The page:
By Jeff John Roberts
July 31, 2018

Binance, the world’s biggest crypto exchange, announced on Tuesday that it has purchased Trust Wallet, a decentralized wallet service for digital tokens that also serves as a browser for so-called decentralized applications.

Trust Wallet is not a household name, even in the cryptocurrency world, but the deal is nonetheless significant. That’s because the Mountain View-based startup is Binance’s first acquisition, and points to the future ambitions of a company that emerged from nowhere in 2017 to be an industry leader that reportedly posted profits of between $500 million and a billion last year alone.

In an interview with Fortune, CEO Zhao Changpeng said he admired the Trust Wallet team’s engineering skills, and that the acquisition offers a way for Binance to offer its customers a decentralized way to store their cryptocurrency.

Currently, Binance customers rely on the company to act as a custodian of sorts. By contrast, a decentralized wallet lets customers hold the cryptocurrency directly using their own “private keys.” (While many Binance customers already transfer their funds to an external wallet, the acquisition gives Binance a wallet brand of its own).

Zhao, who goes by CZ, wouldn’t disclose how much Binance paid for Trust Wallet but only said the deal amounted to excellent value. He also said Trust Wallet would continue to operate as its own brand and that Binance would let the team operate with considerable independence.

Trust Wallet Founder Viktor Radchenko said he looked forward to collaborating with Binance.

“This is an incredible opportunity for Trust Wallet to work with the biggest and the most respected exchange in the world, but we also feel as though we are aligning with a partner that shares a similar approach towards security and user management,” said Radchenko in a statement.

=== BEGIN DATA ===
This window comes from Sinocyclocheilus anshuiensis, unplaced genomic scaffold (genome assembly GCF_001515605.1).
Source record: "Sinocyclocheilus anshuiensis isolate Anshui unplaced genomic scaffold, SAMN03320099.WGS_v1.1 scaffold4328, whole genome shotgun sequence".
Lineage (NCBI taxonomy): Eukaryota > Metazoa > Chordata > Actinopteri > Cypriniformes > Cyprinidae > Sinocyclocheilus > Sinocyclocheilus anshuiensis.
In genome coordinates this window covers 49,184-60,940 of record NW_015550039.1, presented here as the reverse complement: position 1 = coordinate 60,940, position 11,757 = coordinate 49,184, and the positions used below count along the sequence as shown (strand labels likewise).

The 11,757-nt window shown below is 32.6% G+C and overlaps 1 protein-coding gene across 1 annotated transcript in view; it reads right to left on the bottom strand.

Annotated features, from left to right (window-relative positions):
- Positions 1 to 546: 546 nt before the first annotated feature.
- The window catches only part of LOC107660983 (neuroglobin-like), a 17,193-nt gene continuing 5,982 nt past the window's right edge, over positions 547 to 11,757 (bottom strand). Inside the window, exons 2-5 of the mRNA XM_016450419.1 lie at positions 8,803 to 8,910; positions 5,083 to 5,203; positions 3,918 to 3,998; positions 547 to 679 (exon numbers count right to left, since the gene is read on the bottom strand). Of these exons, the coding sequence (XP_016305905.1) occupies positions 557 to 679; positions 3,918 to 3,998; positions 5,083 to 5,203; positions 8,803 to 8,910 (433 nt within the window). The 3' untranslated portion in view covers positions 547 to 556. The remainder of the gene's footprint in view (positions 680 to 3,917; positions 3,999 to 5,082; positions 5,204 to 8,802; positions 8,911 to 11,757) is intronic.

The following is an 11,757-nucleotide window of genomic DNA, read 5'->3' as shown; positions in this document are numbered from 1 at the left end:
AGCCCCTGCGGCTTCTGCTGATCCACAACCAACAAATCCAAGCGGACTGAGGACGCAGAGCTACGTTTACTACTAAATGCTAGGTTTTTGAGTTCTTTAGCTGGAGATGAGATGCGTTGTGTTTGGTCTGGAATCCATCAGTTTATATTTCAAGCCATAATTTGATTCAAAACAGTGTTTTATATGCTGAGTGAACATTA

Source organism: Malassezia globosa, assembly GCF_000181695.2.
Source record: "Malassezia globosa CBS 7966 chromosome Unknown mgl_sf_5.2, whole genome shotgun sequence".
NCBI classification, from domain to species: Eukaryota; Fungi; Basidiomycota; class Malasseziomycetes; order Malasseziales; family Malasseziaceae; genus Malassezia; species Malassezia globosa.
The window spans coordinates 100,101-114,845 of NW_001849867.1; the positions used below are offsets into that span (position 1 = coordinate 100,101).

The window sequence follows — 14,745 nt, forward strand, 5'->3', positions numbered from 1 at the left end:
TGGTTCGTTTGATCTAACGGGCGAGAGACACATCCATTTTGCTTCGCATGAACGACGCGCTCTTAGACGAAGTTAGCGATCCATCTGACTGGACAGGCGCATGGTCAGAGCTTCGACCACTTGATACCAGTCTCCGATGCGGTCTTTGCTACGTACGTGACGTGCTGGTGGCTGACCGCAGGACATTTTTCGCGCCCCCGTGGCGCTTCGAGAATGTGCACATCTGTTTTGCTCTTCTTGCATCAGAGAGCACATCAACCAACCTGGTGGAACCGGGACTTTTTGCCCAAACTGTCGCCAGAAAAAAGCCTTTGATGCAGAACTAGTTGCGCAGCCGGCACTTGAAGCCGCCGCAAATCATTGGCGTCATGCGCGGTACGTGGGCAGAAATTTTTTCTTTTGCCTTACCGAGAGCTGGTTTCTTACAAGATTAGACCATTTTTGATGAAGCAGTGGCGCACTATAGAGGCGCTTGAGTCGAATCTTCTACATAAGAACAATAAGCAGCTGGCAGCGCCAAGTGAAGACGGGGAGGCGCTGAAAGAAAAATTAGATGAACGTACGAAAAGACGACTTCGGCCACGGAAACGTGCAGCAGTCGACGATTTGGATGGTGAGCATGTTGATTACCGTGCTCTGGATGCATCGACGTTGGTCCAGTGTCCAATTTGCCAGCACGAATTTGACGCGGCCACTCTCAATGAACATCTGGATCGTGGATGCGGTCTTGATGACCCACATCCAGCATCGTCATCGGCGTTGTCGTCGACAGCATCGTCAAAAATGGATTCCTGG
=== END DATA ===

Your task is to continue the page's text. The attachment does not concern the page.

Trust Wallet allows users to hold the digital currency Ethereum, and over 20,000 other digital tokens that are built using Ethereum’s coding standards.

Intriguingly, Trust Wallet also doubles as a browser for decentralized web applications (“dApps”), which some people describe as “Web 3.0.” Instead of being controlled by the servers of a single company like Facebook or Google, the applications—which included everything from games to computer storage—are instead run across multiple computers and have no centralized authority.

In a profile of the company, the website CryptoBit Games wrote, “[U]sers can search, discover, and use their favorite dApps (like CryptoKitties) right from Trust Wallet. It’s a dApp inside a mobile app.”

Binance’s CZ told Fortune he believes decentralized applications are still in their early stages but will be a big part of the future.

CZ also said Binance is in advanced stages of acquiring several other companies, and that it is prospecting for more acquisitions.

The purchase of Trust Wallet comes after a whirlwind year for Binance, which Bloomberg assigned a conservative $3 billion valuation in April. In that time, the company became the world’s biggest exchange, and also got into a legal showdown with Sequoia Capital, while reportedly accusing the high-profile venture capital firm of undervaluing it. (Binance has since stated the lawsuit did not relate to valuation and claimed it has not made such accusations).

Binance has also set its sights on building out a banking and blockchain empire from Malta, viewing the tiny Mediterranean nation as a favorable place for fin-tech companies.

This story has been updated to include a comment from Binance about the Sequoia litigation.

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